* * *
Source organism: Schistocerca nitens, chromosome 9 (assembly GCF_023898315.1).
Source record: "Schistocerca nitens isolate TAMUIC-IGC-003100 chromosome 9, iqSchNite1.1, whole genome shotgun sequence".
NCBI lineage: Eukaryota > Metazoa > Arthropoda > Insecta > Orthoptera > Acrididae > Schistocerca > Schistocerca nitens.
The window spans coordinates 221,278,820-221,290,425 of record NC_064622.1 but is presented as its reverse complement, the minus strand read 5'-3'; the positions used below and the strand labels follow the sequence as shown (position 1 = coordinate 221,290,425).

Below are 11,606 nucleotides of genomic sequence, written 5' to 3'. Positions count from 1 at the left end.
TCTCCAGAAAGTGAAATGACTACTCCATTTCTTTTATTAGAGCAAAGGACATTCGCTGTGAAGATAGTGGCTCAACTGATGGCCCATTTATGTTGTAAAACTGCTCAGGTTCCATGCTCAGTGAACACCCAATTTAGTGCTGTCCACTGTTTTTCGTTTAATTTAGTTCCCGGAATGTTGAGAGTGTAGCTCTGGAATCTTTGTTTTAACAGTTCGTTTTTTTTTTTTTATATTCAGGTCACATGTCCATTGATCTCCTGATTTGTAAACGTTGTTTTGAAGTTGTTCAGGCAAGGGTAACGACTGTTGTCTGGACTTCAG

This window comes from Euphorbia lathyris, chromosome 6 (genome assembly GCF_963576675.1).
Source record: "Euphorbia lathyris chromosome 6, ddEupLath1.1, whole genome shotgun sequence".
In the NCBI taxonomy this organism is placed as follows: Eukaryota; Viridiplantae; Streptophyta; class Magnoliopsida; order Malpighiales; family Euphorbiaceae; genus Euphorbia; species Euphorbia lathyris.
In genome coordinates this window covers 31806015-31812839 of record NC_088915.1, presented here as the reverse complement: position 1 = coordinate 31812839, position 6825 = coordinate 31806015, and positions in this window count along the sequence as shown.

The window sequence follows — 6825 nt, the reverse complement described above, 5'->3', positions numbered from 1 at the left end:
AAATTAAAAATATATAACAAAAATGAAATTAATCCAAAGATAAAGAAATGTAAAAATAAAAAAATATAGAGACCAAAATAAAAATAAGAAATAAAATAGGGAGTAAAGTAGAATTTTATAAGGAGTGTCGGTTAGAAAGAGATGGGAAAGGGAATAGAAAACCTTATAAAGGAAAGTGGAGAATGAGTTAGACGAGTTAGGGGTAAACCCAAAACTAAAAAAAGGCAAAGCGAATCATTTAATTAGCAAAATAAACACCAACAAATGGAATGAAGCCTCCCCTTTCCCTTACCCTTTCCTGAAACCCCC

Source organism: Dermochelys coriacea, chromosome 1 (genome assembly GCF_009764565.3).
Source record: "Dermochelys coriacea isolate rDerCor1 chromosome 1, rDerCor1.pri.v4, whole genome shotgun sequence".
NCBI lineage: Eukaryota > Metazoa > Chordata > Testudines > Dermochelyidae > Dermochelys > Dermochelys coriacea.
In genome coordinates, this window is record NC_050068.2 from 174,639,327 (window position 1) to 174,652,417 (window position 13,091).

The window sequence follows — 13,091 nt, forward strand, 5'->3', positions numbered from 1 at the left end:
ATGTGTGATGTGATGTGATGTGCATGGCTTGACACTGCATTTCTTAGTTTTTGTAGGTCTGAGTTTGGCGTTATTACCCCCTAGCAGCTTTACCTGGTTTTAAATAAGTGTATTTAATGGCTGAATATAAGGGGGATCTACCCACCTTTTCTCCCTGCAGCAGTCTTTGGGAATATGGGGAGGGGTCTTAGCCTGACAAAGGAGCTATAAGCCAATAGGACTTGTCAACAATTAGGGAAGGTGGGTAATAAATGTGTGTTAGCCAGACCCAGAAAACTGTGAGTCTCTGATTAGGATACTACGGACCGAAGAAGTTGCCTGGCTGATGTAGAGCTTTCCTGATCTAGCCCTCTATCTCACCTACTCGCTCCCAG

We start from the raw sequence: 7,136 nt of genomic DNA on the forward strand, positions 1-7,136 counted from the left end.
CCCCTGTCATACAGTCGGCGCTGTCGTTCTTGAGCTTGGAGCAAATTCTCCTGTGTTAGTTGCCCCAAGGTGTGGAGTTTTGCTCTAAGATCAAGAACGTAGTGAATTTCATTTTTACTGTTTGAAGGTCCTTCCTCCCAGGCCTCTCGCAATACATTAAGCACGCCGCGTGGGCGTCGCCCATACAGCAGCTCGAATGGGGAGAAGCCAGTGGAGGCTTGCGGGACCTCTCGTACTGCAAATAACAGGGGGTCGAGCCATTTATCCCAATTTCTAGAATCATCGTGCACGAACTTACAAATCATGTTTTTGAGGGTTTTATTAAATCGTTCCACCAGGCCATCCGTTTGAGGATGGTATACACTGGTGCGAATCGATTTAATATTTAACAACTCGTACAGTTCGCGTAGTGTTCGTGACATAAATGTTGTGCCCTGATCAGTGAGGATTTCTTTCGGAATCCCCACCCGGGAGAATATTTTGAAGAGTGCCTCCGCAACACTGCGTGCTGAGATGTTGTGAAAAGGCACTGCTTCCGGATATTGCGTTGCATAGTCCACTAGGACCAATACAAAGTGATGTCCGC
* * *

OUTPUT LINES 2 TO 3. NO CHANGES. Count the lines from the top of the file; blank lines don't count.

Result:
Source record: "Schistocerca nitens isolate TAMUIC-IGC-003100 chromosome 9, iqSchNite1.1, whole genome shotgun sequence".
NCBI lineage: Eukaryota > Metazoa > Arthropoda > Insecta > Orthoptera > Acrididae > Schistocerca > Schistocerca nitens.